New York City Council Header
File #: Res 1671-2013    Version: * Name: NYS Development, Relief and Education for Alien Minors (DREAM) Act of 2013 (S.2378/A.2597)
Type: Resolution Status: Adopted
Committee: Committee on Immigration
On agenda: 3/13/2013
Enactment date: Law number:
Title: Resolution calling upon the New York State Legislature to pass, and the Governor to sign, the New York State Development, Relief and Education for Alien Minors (DREAM) Act of 2013 (S.2378/A.2597).
Sponsors: Daniel Dromm , Ydanis A. Rodriguez, Charles Barron, Gale A. Brewer, Margaret S. Chin, Leroy G. Comrie, Jr., Mathieu Eugene, Julissa Ferreras-Copeland, Sara M. Gonzalez, Letitia James, Peter A. Koo, G. Oliver Koppell, Brad S. Lander, Melissa Mark-Viverito, Rosie Mendez, Annabel Palma, Donovan J. Richards, Deborah L. Rose, James G. Van Bramer, Albert Vann, Jumaane D. Williams, Jessica S. Lappin, Robert Jackson, Darlene Mealy, Diana Reyna
Council Member Sponsors: 25
Attachments: 1. Committee Report, 2. Hearing Testimony, 3. Hearing Transcript, 4. Hearing Transcript - Stated Meeting 3-20-13
Date Ver.Prime SponsorAction ByActionResultAction DetailsMeeting DetailsMultimedia
3/20/2013*Daniel Dromm City Council Approved, by CouncilPass Action details Meeting details Not available
3/19/2013*Daniel Dromm Committee on Immigration Hearing Held by Committee  Action details Meeting details Not available
3/19/2013*Daniel Dromm Committee on Immigration Approved by CommitteePass Action details Meeting details Not available
3/13/2013*Daniel Dromm City Council Introduced by Council  Action details Meeting details Not available
3/13/2013*Daniel Dromm City Council Referred to Comm by Council  Action details Meeting details Not available
Res. No. 1671
 
 
Resolution calling upon the New York State Legislature to pass, and the Governor to sign, the New York State Development, Relief and Education for Alien Minors (DREAM) Act of 2013 (S.2378/A.2597).
 
 
By Council Members Dromm, Rodriguez, Barron, Brewer, Chin, Comrie, Eugene, Ferreras, Gonzalez, James, Koo, Koppell, Lander, Mark-Viverito, Mendez, Palma, Richards, Rose, Van Bramer, Vann, Williams, Lappin, Jackson, Mealy and Reyna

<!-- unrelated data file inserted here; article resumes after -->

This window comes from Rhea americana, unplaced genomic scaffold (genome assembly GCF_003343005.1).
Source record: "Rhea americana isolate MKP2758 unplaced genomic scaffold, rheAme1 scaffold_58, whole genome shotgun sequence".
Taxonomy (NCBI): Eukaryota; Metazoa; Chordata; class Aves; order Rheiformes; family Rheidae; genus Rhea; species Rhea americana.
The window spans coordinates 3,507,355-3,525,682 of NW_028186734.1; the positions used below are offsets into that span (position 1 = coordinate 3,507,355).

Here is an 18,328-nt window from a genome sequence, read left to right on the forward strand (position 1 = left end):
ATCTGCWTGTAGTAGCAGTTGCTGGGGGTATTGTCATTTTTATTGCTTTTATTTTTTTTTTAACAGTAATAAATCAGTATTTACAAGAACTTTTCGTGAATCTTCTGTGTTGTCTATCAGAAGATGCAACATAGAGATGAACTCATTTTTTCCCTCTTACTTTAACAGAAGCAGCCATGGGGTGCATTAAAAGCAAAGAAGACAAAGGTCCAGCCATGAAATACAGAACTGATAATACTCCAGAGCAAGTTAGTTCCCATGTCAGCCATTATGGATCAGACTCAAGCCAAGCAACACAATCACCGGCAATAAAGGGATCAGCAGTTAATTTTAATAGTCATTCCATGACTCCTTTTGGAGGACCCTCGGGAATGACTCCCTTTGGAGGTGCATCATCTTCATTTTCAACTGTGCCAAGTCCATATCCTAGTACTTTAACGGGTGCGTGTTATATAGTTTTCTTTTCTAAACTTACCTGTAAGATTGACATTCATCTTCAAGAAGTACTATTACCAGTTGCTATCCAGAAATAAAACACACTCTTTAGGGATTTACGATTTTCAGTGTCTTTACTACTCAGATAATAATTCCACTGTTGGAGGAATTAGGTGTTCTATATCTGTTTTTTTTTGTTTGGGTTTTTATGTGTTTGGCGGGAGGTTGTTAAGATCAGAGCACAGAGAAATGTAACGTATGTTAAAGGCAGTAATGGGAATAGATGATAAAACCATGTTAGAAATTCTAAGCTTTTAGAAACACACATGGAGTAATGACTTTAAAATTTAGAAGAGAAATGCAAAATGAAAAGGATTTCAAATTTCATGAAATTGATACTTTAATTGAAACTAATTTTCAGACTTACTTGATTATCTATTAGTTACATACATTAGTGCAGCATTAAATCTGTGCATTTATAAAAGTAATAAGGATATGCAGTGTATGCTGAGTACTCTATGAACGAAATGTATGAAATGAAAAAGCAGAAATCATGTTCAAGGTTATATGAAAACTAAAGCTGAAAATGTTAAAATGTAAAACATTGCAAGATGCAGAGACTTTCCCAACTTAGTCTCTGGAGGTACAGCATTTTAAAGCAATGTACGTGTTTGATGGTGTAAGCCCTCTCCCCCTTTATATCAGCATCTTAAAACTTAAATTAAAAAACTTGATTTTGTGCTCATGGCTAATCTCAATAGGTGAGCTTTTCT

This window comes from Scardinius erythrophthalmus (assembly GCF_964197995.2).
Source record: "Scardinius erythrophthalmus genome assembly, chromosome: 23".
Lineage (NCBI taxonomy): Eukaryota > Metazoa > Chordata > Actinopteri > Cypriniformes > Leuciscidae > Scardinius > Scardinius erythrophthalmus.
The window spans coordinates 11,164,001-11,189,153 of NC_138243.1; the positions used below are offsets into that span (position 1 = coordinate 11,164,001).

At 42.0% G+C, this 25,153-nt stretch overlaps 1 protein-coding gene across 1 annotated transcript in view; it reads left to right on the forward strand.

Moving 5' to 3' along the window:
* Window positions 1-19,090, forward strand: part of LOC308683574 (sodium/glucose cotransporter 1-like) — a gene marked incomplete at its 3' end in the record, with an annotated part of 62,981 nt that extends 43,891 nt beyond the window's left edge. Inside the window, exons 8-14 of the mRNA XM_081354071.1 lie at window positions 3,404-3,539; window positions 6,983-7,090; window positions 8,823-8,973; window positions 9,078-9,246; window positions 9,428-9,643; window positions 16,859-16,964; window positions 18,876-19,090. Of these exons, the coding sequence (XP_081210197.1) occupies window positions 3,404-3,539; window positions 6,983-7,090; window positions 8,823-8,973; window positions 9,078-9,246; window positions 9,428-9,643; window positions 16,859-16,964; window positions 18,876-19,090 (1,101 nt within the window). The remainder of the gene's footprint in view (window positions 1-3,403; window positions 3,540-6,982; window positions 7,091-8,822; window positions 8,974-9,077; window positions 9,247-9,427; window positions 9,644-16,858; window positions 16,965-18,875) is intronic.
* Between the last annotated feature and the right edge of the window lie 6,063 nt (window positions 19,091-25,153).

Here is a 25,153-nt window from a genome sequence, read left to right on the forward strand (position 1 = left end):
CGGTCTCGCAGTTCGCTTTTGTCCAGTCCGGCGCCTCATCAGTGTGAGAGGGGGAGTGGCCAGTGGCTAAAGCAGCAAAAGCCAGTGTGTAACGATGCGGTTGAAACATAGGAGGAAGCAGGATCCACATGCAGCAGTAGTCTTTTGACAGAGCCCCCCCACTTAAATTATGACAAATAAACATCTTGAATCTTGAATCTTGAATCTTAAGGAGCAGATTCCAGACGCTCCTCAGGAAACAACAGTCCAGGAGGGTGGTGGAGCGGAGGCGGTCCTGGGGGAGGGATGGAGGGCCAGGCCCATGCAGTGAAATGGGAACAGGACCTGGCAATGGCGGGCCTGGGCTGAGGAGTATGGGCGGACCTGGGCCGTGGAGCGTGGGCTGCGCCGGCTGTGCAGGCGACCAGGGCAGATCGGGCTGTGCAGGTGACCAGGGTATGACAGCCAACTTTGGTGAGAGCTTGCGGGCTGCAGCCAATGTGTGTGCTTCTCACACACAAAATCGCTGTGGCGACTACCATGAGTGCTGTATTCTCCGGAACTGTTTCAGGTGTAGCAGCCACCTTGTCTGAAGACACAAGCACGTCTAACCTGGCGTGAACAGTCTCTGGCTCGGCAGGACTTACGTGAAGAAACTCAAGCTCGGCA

Whereas, According to the 2010 U.S. Census, New York State is home to 4.3 million immigrants, three million of whom live in New York City; and
Whereas, New York State is also home to 1.4 million children of immigrant parents, many of whom live in New York City; and
Whereas, As of 2011, New York State public schools were educating approximately 400,000 undocumented youth yearly; and
Whereas, Immigrant youth, regardless of their immigration status or the immigration status of their parents, are entitled to free public education through the 12th grade and are eligible to enroll in college; and
Whereas, Undocumented immigrant students and the children of undocumented immigrants with a high school diploma often do not pursue higher education because the fact they do not have legal immigration status renders them ineligible for financial aid assistance and makes higher education impossible for them to afford; and
Whereas, Federal legislation has been introduced to address this issue, for example, the federal DREAM Act of 2009 and the Comprehensive Immigration Reform Act of 2011, among others, but nothing has been passed; and
Whereas, Although the federal government failed to act, Texas, New Mexico, and California offer state financial aid to children of undocumented immigrants and undocumented youth; and
Whereas, In order to do more to help immigrant families and youth, two pieces of legislation, known as the New York DREAM Act and the New York DREAM fund were introduced in the New York State Legislature during the 2011-2012 Regular Session; and